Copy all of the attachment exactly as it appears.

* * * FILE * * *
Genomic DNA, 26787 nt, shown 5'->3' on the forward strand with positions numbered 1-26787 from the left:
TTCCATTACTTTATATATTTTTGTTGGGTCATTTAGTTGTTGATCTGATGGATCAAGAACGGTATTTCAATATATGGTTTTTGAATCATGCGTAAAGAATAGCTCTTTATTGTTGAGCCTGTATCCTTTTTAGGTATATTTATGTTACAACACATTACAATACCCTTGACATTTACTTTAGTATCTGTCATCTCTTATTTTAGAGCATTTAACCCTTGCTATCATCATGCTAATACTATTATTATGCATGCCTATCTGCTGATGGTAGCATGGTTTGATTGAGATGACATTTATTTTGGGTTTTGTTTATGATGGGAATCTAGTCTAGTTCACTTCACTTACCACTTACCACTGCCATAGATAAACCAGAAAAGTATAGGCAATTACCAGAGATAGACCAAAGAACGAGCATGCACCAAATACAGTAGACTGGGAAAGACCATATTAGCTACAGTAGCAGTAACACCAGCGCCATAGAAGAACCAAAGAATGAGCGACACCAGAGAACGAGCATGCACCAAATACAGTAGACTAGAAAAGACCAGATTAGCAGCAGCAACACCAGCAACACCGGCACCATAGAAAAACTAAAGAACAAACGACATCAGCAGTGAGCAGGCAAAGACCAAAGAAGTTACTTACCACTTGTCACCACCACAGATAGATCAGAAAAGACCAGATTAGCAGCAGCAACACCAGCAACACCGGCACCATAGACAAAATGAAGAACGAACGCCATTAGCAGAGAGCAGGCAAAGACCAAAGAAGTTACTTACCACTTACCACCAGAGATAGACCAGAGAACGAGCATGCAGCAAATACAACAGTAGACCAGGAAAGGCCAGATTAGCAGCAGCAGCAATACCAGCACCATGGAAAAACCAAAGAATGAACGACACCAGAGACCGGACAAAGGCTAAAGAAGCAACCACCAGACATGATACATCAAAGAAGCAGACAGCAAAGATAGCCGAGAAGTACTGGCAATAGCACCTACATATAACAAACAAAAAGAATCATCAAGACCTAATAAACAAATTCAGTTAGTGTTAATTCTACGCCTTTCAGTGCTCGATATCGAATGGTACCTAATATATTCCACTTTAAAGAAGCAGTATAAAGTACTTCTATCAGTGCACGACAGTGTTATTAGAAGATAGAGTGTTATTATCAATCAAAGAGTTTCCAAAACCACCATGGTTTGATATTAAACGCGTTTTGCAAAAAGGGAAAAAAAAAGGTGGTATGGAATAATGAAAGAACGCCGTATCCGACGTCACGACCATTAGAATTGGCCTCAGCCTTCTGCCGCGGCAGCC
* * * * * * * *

Genomic DNA, 26787 nt, shown 5'->3' on the forward strand with positions numbered 1-26787 from the left:
TTCCATTACTTTATATATTTTTGTTGGGTCATTTAGTTGTTGATCTGATGGATCAAGAACGGTATTTCAATATATGGTTTTTGAATCATGCGTAAAGAATAGCTCTTTATTGTTGAGCCTGTATCCTTTTTAGGTATATTTATGTTACAACACATTACAATACCCTTGACATTTACTTTAGTATCTGTCATCTCTTATTTTAGAGCATTTAACCCTTGCTATCATCATGCTAATACTATTATTATGCATGCCTATCTGCTGATGGTAGCATGGTTTGATTGAGATGACATTTATTTTGGGTTTTGTTTATGATGGGAATCTAGTCTAGTTCACTTCACTTACCACTTACCACTGCCATAGATAAACCAGAAAAGTATAGGCAATTACCAGAGATAGACCAAAGAACGAGCATGCACCAAATACAGTAGACTGGGAAAGACCATATTAGCTACAGTAGCAGTAACACCAGCGCCATAGAAGAACCAAAGAATGAGCGACACCAGAGAACGAGCATGCACCAAATACAGTAGACTAGAAAAGACCAGATTAGCAGCAGCAACACCAGCAACACCGGCACCATAGAAAAACTAAAGAACAAACGACATCAGCAGTGAGCAGGCAAAGACCAAAGAAGTTACTTACCACTTGTCACCACCACAGATAGATCAGAAAAGACCAGATTAGCAGCAGCAACACCAGCAACACCGGCACCATAGACAAAATGAAGAACGAACGCCATTAGCAGAGAGCAGGCAAAGACCAAAGAAGTTACTTACCACTTACCACCAGAGATAGACCAGAGAACGAGCATGCAGCAAATACAACAGTAGACCAGGAAAGGCCAGATTAGCAGCAGCAGCAATACCAGCACCATGGAAAAACCAAAGAATGAACGACACCAGAGACCGGACAAAGGCTAAAGAAGCAACCACCAGACATGATACATCAAAGAAGCAGACAGCAAAGATAGCCGAGAAGTACTGGCAATAGCACCTACATATAACAAACAAAAAGAATCATCAAGACCTAATAAACAAATTCAGTTAGTGTTAATTCTACGCCTTTCAGTGCTCGATATCGAATGGTACCTAATATATTCCACTTTAAAGAAGCAGTATAAAGTACTTCTATCAGTGCACGACAGTGTTATTAGAAGATAGAGTGTTATTATCAATCAAAGAGTTTCCAAAACCACCATGGTTTGATATTAAACGCGTTTTGCAAAAAGGGAAAAAAAAAGGTGGTATGGAATAATGAAAGAACGCCGTATCCGACGTCACGACCATTAGAATTGGCCTCAGCCTTCTGCCGCGGCAGCC